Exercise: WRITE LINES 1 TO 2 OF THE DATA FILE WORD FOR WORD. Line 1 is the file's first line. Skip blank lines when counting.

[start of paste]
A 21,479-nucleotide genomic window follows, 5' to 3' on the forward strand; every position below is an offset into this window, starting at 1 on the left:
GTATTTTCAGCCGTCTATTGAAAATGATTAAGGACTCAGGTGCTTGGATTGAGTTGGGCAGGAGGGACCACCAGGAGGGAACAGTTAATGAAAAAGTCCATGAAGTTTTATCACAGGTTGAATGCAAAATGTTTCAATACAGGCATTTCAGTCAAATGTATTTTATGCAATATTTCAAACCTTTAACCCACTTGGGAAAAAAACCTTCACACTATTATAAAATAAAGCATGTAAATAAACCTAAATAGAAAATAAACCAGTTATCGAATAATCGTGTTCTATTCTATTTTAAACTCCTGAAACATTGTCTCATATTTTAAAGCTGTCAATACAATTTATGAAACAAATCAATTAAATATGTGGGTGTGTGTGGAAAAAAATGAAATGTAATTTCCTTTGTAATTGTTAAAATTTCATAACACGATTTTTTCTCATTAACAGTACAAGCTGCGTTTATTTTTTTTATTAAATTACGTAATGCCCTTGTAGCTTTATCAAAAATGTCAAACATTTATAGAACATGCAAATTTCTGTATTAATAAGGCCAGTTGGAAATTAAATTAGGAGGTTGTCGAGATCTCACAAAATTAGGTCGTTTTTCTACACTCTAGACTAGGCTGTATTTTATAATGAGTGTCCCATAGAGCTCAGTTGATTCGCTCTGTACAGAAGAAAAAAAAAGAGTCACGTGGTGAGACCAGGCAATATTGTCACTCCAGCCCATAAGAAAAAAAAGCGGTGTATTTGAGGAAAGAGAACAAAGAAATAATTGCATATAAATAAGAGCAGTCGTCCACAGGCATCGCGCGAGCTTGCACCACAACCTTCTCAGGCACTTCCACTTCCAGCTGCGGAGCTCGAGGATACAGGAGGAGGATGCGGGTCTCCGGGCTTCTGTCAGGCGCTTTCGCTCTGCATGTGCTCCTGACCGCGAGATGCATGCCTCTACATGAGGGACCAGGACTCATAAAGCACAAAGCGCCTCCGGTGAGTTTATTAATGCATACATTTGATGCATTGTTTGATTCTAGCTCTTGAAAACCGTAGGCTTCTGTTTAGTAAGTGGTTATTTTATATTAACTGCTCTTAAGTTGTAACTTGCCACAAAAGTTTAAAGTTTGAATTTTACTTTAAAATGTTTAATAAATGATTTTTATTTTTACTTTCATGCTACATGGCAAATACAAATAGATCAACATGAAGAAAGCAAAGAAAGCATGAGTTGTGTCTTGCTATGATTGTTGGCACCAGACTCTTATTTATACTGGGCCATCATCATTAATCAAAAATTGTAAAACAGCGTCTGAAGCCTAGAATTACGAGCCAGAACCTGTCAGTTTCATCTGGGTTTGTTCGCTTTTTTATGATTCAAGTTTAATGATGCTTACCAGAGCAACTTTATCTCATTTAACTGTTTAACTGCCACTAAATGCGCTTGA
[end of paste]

A 21,479-nucleotide genomic window follows, 5' to 3' on the forward strand; every position below is an offset into this window, starting at 1 on the left:
GTATTTTCAGCCGTCTATTGAAAATGATTAAGGACTCAGGTGCTTGGATTGAGTTGGGCAGGAGGGACCACCAGGAGGGAACAGTTAATGAAAAAGTCCATGAAGTTTTATCACAGGTTGAATGCAAAATGTTTCAATACAGGCATTTCAGTCAAATGTATTTTATGCAATATTTCAAACCTTTAACCCACTTGGGAAAAAAACCTTCACACTATTATAAAATAAAGCATGTAAATAAACCTAAATAGAAAATAAACCAGTTATCGAATAATCGTGTTCTATTCTATTTTAAACTCCTGAAACATTGTCTCATATTTTAAAGCTGTCAATACAATTTATGAAACAAATCAATTAAATATGTGGGTGTGTGTGGAAAAAAATGAAATGTAATTTCCTTTGTAATTGTTAAAATTTCATAACACGATTTTTTCTCATTAACAGTACAAGCTGCGTTTATTTTTTTTATTAAATTACGTAATGCCCTTGTAGCTTTATCAAAAATGTCAAACATTTATAGAACATGCAAATTTCTGTATTAATAAGGCCAGTTGGAAATTAAATTAGGAGGTTGTCGAGATCTCACAAAATTAGGTCGTTTTTCTACACTCTAGACTAGGCTGTATTTTATAATGAGTGTCCCATAGAGCTCAGTTGATTCGCTCTGTACAGAAGAAAAAAAAAGAGTCACGTGGTGAGACCAGGCAATATTGTCACTCCAGCCCATAAGAAAAAAAAGCGGTGTATTTGAGGAAAGAGAACAAAGAAATAATTGCATATAAATAAGAGCAGTCGTCCACAGGCATCGCGCGAGCTTGCACCACAACCTTCTCAGGCACTTCCACTTCCAGCTGCGGAGCTCGAGGATACAGGAGGAGGATGCGGGTCTCCGGGCTTCTGTCAGGCGCTTTCGCTCTGCATGTGCTCCTGACCGCGAGATGCATGCCTCTACATGAGGGACCAGGACTCATAAAGCACAAAGCGCCTCCGGTGAGTTTATTAATGCATACATTTGATGCATTGTTTGATTCTAGCTCTTGAAAACCGTAGGCTTCTGTTTAGTAAGTGGTTATTTTATATTAACTGCTCTTAAGTTGTAACTTGCCACAAAAGTTTAAAGTTTGAATTTTACTTTAAAATGTTTAATAAATGATTTTTATTTTTACTTTCATGCTACATGGCAAATACAAATAGATCAACATGAAGAAAGCAAAGAAAGCATGAGTTGTGTCTTGCTATGATTGTTGGCACCAGACTCTTATTTATACTGGGCCATCATCATTAATCAAAAATTGTAAAACAGCGTCTGAAGCCTAGAATTACGAGCCAGAACCTGTCAGTTTCATCTGGGTTTGTTCGCTTTTTTATGATTCAAGTTTAATGATGCTTACCAGAGCAACTTTATCTCATTTAACTGTTTAACTGCCACTAAATGCGCTTGA